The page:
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Attack the Singletrack!, Issue #004 -- Bicycle Tools and Gear Essentials for the Trail
April 15, 2010
Catch the Buzz on Playing in the Dirt
Attack the Singletrack! Issue #004 -- Be Prepared! Bicycle Tools and Gear Essentials for the Trail
Attack the Singletrack brings you mountain bike tips to help you become a better rider and enjoy mountain biking more.
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In this Issue...
1) Tip of the Month -- Do you want to have more power and control on your mountain bike? Click here or scroll down for an essential tip...
2) Do you have the right bicycle tools and gear with you as you hit the trail? -- Are you wondering what you need to take with you on your ride so you can be prepared for the unexpected?
Click here or scroll down to find out what tools and gear you need to take with you on your mountain bike ride...
3) What's New on Mountain Bike Buzz -- Click on the links below to learn about new information that has been recently added to the site...
Tip of the Month:
Want to have More Power and Control? --
Hang Loose! If your muscles are tight and tense while riding, it is a waste of energy. Keep your body loose while riding and avoid tightening up your muscles. This can be difficult mentally while approaching tough technical sections because we get nervous and our body tightens up, but try to relax and let your mountain bike do its thing.
Slightly bend your knees and elbows so they help absorb the bumps and obstacles. With tight arms and legs, it's easy to get catapulted off your mountain bike. Staying loose also lowers your center of gravity.
Keep your elbows out and up. This helps you get more air into your lungs and also gives you more power and control
Do you have the Essential Tools and Gear for the Trail?
There have been times when I have been so excited to hit the singletrack that I have forgotten to bring along an essential bicycle tool or something else that is important, like food or sunscreen. I have found that helps to keep everything organized in a hydration pack, which is basically a backpack that has a water bladder with a tube connected to it.
Another option for carrying your tools and gear is to get a bicycle seat bag and a couple of water bottles if you have room on your frame for a couple of water bottle holders.
It is always a balance between how much weight you want to carry with you and what needs to come along on the trail. It's good to get lightweight gear, but make sure it is also functional and that you know how to use it before you get stuck in an emergency on the trail.
This is a good item because it reduces the weight of carrying a bunch of tools. It should have various sizes of allen wrenches, hex wrenches, and both types of screwdrivers. Many multi-tools also include a chain tool and a spoke wrench. If your multi-tool has all these tools, you don't have to worry about bringing these tools separately.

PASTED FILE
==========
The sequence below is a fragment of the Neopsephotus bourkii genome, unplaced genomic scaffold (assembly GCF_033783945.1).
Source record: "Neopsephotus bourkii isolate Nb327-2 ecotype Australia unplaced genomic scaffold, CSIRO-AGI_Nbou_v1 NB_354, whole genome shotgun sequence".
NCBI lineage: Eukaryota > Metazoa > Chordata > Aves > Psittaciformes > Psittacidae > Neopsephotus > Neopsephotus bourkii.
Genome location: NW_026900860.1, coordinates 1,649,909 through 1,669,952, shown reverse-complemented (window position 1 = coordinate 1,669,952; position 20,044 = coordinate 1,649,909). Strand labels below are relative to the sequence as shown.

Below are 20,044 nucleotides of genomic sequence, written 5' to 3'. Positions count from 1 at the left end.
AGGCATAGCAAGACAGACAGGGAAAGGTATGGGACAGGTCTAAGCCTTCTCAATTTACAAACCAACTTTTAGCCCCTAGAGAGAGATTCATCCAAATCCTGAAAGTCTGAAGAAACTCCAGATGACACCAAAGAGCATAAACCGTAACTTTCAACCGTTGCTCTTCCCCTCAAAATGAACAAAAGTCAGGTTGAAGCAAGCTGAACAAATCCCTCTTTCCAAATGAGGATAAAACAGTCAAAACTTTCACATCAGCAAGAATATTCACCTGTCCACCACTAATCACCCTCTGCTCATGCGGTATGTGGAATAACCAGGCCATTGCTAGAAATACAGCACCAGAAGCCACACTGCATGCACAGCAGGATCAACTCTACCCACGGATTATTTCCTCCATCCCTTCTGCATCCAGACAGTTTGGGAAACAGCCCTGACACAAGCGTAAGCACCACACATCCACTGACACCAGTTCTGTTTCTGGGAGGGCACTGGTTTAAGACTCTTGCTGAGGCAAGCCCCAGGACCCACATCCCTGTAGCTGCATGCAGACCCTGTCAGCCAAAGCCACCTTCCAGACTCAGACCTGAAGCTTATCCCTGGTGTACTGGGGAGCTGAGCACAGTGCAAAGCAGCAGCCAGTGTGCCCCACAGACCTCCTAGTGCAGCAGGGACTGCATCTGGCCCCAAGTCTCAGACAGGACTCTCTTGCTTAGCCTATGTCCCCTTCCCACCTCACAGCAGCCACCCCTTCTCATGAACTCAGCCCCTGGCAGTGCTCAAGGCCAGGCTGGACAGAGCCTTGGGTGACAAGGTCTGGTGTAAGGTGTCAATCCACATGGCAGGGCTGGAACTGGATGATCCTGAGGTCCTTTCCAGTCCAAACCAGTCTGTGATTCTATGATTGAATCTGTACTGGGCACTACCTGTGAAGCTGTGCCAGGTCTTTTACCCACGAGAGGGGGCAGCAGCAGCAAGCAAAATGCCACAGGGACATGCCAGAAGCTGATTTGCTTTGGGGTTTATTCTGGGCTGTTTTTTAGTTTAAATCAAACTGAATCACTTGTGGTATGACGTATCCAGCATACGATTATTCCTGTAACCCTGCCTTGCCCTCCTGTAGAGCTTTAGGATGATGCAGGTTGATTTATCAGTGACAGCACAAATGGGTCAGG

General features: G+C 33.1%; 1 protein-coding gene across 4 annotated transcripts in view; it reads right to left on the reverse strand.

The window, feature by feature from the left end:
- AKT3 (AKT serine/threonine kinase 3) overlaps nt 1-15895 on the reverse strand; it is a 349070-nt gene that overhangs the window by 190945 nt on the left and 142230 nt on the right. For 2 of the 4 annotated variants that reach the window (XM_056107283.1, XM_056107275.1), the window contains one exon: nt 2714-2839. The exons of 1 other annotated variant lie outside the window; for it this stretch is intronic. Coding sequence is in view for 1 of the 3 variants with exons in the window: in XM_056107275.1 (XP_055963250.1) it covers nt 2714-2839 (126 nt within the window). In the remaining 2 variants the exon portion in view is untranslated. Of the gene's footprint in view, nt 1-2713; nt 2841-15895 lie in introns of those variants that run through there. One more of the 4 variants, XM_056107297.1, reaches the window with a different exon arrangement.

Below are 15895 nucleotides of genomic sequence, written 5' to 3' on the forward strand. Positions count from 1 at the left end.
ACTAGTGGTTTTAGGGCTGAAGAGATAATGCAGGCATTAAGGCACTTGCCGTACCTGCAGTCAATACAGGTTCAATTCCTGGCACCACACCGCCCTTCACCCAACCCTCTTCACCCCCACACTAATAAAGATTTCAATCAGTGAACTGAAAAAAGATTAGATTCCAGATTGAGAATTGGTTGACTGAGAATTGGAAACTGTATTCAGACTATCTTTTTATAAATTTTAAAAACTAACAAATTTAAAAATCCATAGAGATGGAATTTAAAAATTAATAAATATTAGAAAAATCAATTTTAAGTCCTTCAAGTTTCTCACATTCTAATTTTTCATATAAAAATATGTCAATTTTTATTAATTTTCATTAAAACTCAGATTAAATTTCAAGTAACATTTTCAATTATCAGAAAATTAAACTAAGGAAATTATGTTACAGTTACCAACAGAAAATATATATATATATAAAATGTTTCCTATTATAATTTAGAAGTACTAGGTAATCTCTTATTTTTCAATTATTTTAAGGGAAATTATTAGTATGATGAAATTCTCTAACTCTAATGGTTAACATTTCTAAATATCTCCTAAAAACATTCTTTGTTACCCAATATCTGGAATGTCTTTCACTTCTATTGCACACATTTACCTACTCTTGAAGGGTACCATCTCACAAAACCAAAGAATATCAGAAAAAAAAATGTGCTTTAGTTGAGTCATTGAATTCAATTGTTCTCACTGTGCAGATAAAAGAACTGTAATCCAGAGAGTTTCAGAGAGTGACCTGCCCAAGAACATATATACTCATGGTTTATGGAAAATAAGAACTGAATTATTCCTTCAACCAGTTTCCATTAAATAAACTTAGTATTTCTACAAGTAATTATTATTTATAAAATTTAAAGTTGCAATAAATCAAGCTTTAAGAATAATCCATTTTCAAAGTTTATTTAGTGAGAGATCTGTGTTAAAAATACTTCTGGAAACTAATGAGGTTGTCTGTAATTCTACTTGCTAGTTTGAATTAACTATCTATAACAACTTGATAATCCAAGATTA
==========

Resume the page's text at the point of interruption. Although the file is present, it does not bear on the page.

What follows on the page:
A bicycle chain tool is necessary for repairing a broken chain. You may also want to bring along a couple extra links and pins for your chain.
If you wheel starts wobbling, this can be unsafe and cause your bike to malfunction. A spoke wrench is useful for tightening up the necessary spokes to straighten out the wheel.
Having water along is a necessity. Hydration backpacks are handy but a couple water bottles work fine too.
Mountain biking burns a lot of calories. Try to eat a good meal before riding and wait an hour or two after eating before hitting the trail. It is also important to bring some food along when riding, such as energy bars, gel shots, energy drink powder, fruit, and other lightweight snacks.
First Aid Kit:
It's a good idea to bring along a first aid kit with basic essentials like bandages, medicine packets (such as ibuprofen, antibiotic ointment, and corticosteroid cream), and antibacterial wipes.
Don't forget the backs of your calves!
Cash and ID
It's a good idea to bring an ID and a little cash. You never know when you may need it. You can also use a dollar bill to temporarily patch a sidewall cut in your tire.
It's important to be prepared for changes in weather, especially in areas of high altitude. I have often run into cold or rainy conditions after beginning a ride in sunny hot weather, so now I always bring lightweight rain gear and extra layers of clothing. Cycling leg warmers and arm warmers are convenient because they are lightweight and easy to keep stashed in a jersey pocket, seat pack, or hydration backpack.
An extra pair of cycling socks is also good to have along in case your feet get wet. For cold weather conditions, full-finger mountain bike gloves and a cycling cap are good to have along since our head loses heat quicker than any part of our body in cold weather.
For more clothing tips, please visit our page on
Mountain Bike Clothing
Click here to see previous issues of Attack the Singletrack!
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